CW Blog

Real-time automated ply inspection (RTAPI) system: CW’s series on automated inspection methods

Anyone reading this blog probably knows that fast, efficient automated fiber placement (AFP) and automated tape laying (ATL) is actually not very fast and efficient, at least during the making of aerospace parts. Why? Because careful visual inspection and verification is needed after each ply, by trained human inspectors, to meet quality assurance requirements. See this link ( for our November 2013 issue, which shows an inspector with a magnifying glass inspecting a small area of the 34.5m-long wing spar for the A350, which puts manual inspection into perspective.

For a large composite part such as a fuselage barrel requiring hundreds of plies, the impact of inspection (and any rework) on automated process efficiency is significant, according to information presented at recent industry gatherings. For example, in a paper presented several years ago by Robert Harper of Fives Cincinnati (Hebron, KY, US) and Allen Halbritter of The Boeing Co. (Chicago, IL, US), based on a generic fuselage barrel and using an optimized AFP process, inspection and rework still made up more than 60% of the total part production time.

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CompositesWorld needs you

I’ll be brief: CompositesWorld needs your help. We are launching this week the inaugural CW Operations Survey, designed to help us — and you — better understand how the world of composites is evolving. 

Questions focus on how much of your business is based on composites manufacturing, how much growth you expect in the next year, what markets your facility serves, what kinds of materials you use, processes you run, etc. 

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SGL Group (Wiesbaden, Germany) recently announced its launch of a thermoplastic materials toolbox, which will include long fiber thermoplastics (LFTs), unidirectional (UD) tapes, organosheets in polyamide (PA) and new developments regarding carbon fiber sized for polypropylene composites, thermoplastic profiles and carbon/glass hybrids for automotive and other high-volume applications.

Though this had been mentioned in their pre-JEC launch of a new lightweighting toolbox, featuring products based on rapid-curing epoxy, this latest release focuses squarely on thermoplastics. CW reached out to SGL for more details, and shares them here.

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CW Talks: How carbon fiber beat out steel in elevator cabling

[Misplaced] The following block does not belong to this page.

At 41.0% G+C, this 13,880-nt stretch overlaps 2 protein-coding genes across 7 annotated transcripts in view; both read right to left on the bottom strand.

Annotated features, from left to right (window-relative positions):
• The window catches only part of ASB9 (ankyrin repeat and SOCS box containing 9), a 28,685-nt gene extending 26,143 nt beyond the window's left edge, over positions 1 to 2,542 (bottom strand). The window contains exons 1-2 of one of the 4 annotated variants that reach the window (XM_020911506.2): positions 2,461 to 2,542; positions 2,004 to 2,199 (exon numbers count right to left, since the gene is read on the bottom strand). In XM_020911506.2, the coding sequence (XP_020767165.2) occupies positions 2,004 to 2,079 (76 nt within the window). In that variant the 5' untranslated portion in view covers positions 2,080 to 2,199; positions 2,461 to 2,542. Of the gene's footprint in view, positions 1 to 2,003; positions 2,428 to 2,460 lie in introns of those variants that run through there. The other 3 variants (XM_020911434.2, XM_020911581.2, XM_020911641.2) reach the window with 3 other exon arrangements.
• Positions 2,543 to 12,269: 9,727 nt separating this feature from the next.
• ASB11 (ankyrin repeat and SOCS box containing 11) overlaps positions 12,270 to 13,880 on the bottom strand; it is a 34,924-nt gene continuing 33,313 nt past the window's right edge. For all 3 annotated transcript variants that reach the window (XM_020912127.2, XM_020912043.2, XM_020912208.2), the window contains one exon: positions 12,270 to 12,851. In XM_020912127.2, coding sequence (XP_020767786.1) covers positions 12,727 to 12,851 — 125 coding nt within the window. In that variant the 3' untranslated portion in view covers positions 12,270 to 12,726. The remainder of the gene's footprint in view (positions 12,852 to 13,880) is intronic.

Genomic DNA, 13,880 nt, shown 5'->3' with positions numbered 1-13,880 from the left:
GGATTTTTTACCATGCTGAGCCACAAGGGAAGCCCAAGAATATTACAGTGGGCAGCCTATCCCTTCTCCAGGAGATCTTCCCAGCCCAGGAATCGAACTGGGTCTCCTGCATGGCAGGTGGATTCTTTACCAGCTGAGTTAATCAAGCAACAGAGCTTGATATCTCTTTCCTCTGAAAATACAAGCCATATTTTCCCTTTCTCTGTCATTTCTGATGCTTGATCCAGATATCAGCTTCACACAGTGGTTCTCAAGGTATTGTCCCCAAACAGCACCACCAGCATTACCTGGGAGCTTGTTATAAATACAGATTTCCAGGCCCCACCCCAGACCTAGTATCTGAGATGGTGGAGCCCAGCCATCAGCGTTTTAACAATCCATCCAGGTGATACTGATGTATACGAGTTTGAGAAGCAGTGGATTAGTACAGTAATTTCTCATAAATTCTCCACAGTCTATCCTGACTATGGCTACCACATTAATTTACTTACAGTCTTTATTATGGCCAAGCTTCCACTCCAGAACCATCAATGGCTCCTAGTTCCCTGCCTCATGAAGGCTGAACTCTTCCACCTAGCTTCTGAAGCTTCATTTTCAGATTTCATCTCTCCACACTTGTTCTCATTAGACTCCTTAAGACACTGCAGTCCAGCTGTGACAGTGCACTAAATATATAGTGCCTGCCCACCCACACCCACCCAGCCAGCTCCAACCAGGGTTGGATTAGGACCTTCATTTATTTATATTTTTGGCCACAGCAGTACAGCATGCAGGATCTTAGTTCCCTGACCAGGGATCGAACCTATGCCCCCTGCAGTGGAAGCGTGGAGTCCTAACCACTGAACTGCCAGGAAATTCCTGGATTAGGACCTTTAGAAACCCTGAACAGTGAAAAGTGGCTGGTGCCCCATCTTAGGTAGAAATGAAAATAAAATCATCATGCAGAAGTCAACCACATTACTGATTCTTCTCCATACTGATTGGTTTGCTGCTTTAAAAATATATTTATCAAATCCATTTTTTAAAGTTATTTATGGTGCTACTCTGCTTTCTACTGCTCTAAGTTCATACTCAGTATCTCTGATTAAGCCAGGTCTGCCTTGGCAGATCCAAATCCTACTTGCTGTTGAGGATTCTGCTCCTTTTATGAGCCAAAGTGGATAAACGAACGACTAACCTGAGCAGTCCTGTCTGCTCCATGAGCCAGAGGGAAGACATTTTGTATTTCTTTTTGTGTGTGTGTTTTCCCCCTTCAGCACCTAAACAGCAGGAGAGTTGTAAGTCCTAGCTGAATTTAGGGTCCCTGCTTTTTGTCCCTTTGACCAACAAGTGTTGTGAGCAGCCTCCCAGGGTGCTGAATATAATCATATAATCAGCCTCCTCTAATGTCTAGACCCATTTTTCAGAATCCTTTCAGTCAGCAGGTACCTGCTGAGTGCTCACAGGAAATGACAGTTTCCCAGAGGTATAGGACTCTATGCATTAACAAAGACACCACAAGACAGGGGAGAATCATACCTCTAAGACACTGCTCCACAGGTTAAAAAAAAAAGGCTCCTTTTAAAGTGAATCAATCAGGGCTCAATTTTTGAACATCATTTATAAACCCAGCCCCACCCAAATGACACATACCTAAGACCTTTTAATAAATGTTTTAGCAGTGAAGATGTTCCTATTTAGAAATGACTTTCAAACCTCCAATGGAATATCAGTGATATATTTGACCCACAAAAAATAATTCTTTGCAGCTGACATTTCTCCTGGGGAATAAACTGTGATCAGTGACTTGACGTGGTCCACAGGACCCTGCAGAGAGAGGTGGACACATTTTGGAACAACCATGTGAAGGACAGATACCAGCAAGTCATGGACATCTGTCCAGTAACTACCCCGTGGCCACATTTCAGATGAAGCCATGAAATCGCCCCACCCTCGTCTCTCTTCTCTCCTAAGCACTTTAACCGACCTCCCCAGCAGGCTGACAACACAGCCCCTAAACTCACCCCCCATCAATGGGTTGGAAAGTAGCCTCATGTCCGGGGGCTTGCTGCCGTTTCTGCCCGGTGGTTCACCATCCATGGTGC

CW Talks: The Composites Podcast checks in this week with Steve Gonzalez, director – major projects unit, Americas, at elevator manufacturer KONE (Lisle, IL, US). Actually, KONE makes people transport systems, which Gonzalez explains. 

KONE has made a name for itself for the development of UltraRope, a pultruded carbon fiber flat cabling system designed to replace the steel cabling traditionally used to move elevators up and down inside a building. The problem is that as buildings get taller, the increased use of steel cabling becomes prohibitively heavy. And with buildings like the Kingdom Tower in Jeddah, Saudi Arabia, scheduled to check in at 1 km tall, a lightweight alternative is a necessity. 

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Talon Technology (Brookvale, Australia) develops medium- to high-volume carbon fiber reinforced plastic (CFRP) parts for manufacturers of consumer products, including furniture and sporting goods. “We support many companies in China and Asia, doing prototype development,” explains CEO Geoff Germon. “We also do a bit of work for the aerospace industry.” The Carbon-Kevlar Hinge, however was an in-house project, inspired by parts seen in model aircraft, where CFRP panels were scored and cracked to form a hinge. “This reminded us of the original hinges made from fabric and leather,” recalls Germon. “Our idea was to develop a composite hinge without any metal, that would be super lightweight and also a solution for industries that can’t use metal. It took us two years to optimize the performance of this hinge and develop it to be a manufacturable, packageable product.”


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